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Old 05-30-2015, 12:39 PM   #1
deepGC
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Simple Script Needed to Calculate How Many "15" Minutes are in a Time Stamp


Hello,

I am performing some work on some mp3 files. One the functions requires me to know how many "15 minutes" are in a particular file.

For instance, I need some code that will produce the following values from the given time stamp:

01:52:34.40 = 7
00:47:15.32 = 3
00:02:56.41 = 0
00:36:01.09 = 2

Any ideas?
 
Old 05-30-2015, 01:06 PM   #2
deepGC
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If I echo : $("$t" | awk -F: '{ print ($1 * 60) + ($2)}' - I get the correct number of minutes

But if I try m=$("$t" | awk -F: '{ print ($1 * 60) + ($2)}') where $t is the timestamp, I get an error message:

./processmix: line 27: 00:32:34.40: command not found
 
Old 05-30-2015, 01:07 PM   #3
jpollard
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??? just convert everything to a minute (add 1 for any seconds), mod 15. add 1 for any nonzero remainder.
 
Old 05-30-2015, 01:09 PM   #4
deepGC
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Quote:
Originally Posted by jpollard View Post
??? just convert everything to a minute (add 1 for any seconds), mod 15. add 1 for any nonzero remainder.
At the current moment, I'm struggling to assign the return value from this to a variable: "$t" | awk -F: '{ print ($1 * 60) + ($2)}'
 
Old 05-30-2015, 01:09 PM   #5
jpollard
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Quote:
Originally Posted by deepGC View Post
If I echo : $("$t" | awk -F: '{ print ($1 * 60) + ($2)}' - I get the correct number of minutes

But if I try m=$("$t" | awk -F: '{ print ($1 * 60) + ($2)}') where $t is the timestamp, I get an error message:

./processmix: line 27: 00:32:34.40: command not found
You need the echo after the "$(". as in $(echo $t | ...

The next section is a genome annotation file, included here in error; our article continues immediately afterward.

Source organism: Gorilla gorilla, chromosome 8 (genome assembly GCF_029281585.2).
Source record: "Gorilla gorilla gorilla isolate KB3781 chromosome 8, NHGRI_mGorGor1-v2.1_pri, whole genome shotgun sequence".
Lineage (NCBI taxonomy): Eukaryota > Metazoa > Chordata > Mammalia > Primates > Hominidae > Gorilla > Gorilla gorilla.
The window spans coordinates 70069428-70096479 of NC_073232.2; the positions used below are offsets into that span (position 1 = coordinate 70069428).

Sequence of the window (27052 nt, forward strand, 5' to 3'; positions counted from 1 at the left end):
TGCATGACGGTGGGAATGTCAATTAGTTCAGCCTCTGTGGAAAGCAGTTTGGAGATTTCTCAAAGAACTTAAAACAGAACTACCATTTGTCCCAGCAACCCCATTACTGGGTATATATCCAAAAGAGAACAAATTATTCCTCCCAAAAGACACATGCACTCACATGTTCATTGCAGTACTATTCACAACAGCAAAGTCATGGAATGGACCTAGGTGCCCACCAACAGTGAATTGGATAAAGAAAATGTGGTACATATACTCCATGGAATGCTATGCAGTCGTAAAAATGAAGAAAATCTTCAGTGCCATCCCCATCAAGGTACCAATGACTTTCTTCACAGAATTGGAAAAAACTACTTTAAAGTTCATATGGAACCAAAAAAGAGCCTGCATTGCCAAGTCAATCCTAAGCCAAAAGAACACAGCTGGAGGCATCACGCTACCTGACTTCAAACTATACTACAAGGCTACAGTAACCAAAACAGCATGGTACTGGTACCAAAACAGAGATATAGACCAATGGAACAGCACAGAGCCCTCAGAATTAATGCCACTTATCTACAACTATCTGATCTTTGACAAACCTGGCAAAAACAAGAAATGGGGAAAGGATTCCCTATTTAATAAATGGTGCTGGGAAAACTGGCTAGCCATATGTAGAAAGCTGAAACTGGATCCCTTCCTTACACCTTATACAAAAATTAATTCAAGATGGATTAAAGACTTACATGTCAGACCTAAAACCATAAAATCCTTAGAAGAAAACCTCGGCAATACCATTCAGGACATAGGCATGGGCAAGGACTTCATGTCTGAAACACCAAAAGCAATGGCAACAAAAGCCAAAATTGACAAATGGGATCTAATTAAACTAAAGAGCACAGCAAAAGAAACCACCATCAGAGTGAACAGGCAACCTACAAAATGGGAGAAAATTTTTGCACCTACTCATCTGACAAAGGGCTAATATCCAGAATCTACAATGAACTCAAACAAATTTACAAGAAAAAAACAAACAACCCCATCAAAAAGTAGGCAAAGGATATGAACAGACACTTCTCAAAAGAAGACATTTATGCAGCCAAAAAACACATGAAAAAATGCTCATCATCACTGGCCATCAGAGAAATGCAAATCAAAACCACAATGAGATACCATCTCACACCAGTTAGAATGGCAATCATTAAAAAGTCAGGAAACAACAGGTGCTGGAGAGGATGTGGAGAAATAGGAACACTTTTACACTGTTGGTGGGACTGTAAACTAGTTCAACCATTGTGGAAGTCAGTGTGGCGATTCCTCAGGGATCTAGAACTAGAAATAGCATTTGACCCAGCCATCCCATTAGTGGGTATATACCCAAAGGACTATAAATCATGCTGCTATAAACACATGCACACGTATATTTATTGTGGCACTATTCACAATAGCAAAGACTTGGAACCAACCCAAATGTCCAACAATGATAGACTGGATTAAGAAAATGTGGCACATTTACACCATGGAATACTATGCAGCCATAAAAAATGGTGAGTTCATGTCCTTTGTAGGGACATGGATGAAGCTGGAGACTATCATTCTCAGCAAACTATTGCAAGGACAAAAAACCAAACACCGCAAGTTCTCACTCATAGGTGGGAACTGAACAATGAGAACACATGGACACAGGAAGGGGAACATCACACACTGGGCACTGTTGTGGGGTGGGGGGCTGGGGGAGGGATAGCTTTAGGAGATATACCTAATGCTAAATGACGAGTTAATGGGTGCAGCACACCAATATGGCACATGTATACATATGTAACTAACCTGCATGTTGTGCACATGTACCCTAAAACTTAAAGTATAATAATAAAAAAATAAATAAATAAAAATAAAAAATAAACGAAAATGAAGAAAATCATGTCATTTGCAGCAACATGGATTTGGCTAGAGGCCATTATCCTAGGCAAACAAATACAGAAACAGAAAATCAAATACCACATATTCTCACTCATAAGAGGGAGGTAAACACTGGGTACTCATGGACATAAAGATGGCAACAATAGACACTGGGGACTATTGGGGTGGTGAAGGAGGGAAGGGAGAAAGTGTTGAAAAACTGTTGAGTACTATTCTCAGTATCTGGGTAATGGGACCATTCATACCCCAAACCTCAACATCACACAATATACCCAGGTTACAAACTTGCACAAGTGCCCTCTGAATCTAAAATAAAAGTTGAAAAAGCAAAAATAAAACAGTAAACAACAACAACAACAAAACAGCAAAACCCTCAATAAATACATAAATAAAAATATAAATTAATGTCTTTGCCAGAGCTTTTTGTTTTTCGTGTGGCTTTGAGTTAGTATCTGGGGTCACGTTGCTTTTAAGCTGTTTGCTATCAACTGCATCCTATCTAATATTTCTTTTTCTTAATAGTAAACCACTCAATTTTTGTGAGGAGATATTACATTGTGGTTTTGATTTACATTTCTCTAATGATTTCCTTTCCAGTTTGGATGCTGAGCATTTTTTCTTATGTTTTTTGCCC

I also think you need the seconds to be included - otherwise you might get some truncated video (up to a minutes worth). Oh, and include 1 any remainder from the modulus as otherwise you would loose up to 14 minutes worth.

Last edited by jpollard; 05-30-2015 at 01:13 PM.
 
Old 05-30-2015, 01:13 PM   #6
deepGC
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Thanks, that works a treat now
 
Old 05-30-2015, 01:21 PM   #7
jlinkels
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Whenever you are working with times and involve calculation, use seconds.
Code:
echo $(date -d "1970-01-01 1:52:34" +%s) 900 / p | dc
jlinkels
 
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Old 05-30-2015, 02:03 PM   #8
schneidz
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Quote:
Originally Posted by jlinkels View Post
Whenever you are working with times and involve calculation, use seconds.
Code:
echo $(date -d "1970-01-01 1:52:34" +%s) 900 / p | dc
jlinkels
maybe you need -u to ignore time zones ?
 
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Old 05-30-2015, 03:14 PM   #9
jlinkels
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Quote:
Originally Posted by schneidz View Post
maybe you need -u to ignore time zones ?
Yes you need that. But I wasn't aware of it as I set my system clock always to UTC.

Which is the way it should be set up IMHO. Time is time, and converting it to the local time zone should be performed in the display layer, not on the machine level. I run servers in different time zones and timestamps are a nightmare when different times are displayed.

Anyways, -u is a mandatory option if your system time isn't UTC.

jlinkels
 
  


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